RICHLAND, Wash. — There’s nothing like the smell of your favorite scent, or a taste that takes you back in time.
“We call our sense of smell one of the most primitive of our senses because we’ve all gone thru the experience when we smell something and it immediately takes us back to a memory,” Richland ENT Dr. Sean Demars said.
But for the millions of people who caught COVID-19, a large portion lost that sense while sick.
Dr. Demars, with Kadlec Ear Nose and Throat in Richland, said even months after recovering, some people are left with the lingering symptom.
“Smell and smell problems is one of the surprising things that we did not realize and early on, we found out that was one of the hallmarks of the disease,” he said.
Dr. Demars said the nerve endings where the smell is detected, are close to the brain and aren’t well protected, leaving them vulnerable when someone catches a virus.
“Those nerves right in that area become infected to the point where they start to swell they start to lose their function and then sometimes those nerves actually die,” he explained.
This results in loss of smell and taste.
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Even worse, Dr. Demars said some people are living with parosmia.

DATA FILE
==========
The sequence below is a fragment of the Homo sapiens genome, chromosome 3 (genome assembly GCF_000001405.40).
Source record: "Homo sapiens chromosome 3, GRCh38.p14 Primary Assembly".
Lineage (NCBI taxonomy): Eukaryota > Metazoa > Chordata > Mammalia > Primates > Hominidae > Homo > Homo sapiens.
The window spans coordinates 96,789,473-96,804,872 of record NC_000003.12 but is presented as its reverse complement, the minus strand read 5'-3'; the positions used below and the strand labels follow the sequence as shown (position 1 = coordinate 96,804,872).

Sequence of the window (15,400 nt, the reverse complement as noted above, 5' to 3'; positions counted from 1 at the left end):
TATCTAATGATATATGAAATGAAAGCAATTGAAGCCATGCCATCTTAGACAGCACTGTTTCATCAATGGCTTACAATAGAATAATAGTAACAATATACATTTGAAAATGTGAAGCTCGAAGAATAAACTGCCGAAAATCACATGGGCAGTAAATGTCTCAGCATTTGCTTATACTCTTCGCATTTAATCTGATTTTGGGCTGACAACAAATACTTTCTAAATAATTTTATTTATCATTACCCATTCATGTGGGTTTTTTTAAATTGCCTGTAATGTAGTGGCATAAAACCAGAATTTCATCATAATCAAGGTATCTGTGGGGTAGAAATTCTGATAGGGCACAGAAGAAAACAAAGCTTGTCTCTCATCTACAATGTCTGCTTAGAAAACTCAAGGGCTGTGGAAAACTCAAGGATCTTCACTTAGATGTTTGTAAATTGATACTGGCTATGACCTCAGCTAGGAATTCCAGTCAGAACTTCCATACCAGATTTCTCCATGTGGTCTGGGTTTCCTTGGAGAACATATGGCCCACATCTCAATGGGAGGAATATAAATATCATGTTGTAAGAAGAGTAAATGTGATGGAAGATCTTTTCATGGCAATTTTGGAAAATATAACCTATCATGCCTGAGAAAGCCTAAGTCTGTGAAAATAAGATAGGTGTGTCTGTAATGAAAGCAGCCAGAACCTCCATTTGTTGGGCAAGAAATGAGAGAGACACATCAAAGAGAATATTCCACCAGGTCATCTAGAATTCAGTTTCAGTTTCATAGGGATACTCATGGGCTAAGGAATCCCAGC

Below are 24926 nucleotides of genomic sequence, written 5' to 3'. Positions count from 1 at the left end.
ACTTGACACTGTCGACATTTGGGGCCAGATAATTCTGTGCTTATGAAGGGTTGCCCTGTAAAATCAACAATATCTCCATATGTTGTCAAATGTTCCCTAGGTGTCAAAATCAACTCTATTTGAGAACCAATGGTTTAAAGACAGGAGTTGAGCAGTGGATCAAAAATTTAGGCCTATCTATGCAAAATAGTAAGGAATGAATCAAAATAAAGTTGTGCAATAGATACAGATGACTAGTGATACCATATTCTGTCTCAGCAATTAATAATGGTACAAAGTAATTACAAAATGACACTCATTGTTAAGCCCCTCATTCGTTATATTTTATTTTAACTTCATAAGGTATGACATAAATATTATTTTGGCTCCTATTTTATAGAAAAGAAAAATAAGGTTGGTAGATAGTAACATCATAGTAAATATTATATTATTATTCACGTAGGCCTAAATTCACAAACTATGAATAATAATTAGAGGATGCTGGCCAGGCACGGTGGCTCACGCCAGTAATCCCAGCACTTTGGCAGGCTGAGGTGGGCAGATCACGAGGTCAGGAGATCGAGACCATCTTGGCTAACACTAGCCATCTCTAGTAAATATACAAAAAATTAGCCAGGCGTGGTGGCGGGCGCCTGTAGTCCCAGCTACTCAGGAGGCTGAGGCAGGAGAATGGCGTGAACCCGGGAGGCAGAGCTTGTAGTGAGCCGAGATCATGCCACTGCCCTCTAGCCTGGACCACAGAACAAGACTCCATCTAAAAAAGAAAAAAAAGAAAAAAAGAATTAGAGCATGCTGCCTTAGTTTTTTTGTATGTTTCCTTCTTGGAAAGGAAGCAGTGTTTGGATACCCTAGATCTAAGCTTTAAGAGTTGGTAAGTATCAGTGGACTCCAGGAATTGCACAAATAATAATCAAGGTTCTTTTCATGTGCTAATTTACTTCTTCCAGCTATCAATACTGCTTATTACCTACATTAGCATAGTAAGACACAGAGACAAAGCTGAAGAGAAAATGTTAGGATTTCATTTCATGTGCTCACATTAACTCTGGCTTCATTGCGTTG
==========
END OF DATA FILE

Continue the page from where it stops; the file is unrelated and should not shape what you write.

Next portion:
“To where, instead of smelling normal things they will smell smoke, is one common complaint, dead – dead material, rotting flesh, rotting kind of smells, are also very common complaints,” he said patients have been coming into his Richland office with those symptoms.
Dr. Demars said it takes work, but there is hope for recovery.
It comes in the form of smell therapy.
“It’s actually where you do physical therapy for your nose and you pick multiple different scents that are familiar to you. You focus on what you’re smelling so that you try to retrain your brain that that’s what you’re smelling,” he said.
Doctors are also concerned about the wellbeing of people dealing with parosmia.
Dr. Demars said losing one’s sense of smell and taste could cause weight loss and affect emotional health.
“Because a lot of us actually receive a lot of enjoyment from eating and if you take that away it can cause a significant amount of grief and even depression,” he said.
But there is hope, Dr. Demars has seen success over time with smell therapy and sometimes with a saline rinse with steroids added in.
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